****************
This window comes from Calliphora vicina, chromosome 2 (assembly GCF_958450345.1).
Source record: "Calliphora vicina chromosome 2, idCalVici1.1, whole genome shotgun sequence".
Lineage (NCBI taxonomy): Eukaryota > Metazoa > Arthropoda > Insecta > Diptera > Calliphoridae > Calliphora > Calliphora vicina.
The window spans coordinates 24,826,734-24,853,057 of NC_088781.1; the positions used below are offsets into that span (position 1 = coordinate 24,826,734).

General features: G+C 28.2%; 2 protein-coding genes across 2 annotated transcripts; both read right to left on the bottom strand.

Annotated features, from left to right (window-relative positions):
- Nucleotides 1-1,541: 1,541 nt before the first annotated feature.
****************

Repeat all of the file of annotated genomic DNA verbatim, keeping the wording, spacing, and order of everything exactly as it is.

This window comes from Calliphora vicina, chromosome 2 (assembly GCF_958450345.1).
Source record: "Calliphora vicina chromosome 2, idCalVici1.1, whole genome shotgun sequence".
Lineage (NCBI taxonomy): Eukaryota > Metazoa > Arthropoda > Insecta > Diptera > Calliphoridae > Calliphora > Calliphora vicina.
The window spans coordinates 24,826,734-24,853,057 of NC_088781.1; the positions used below are offsets into that span (position 1 = coordinate 24,826,734).

General features: G+C 28.2%; 2 protein-coding genes across 2 annotated transcripts; both read right to left on the bottom strand.

Annotated features, from left to right (window-relative positions):
- Nucleotides 1-1,541: 1,541 nt before the first annotated feature.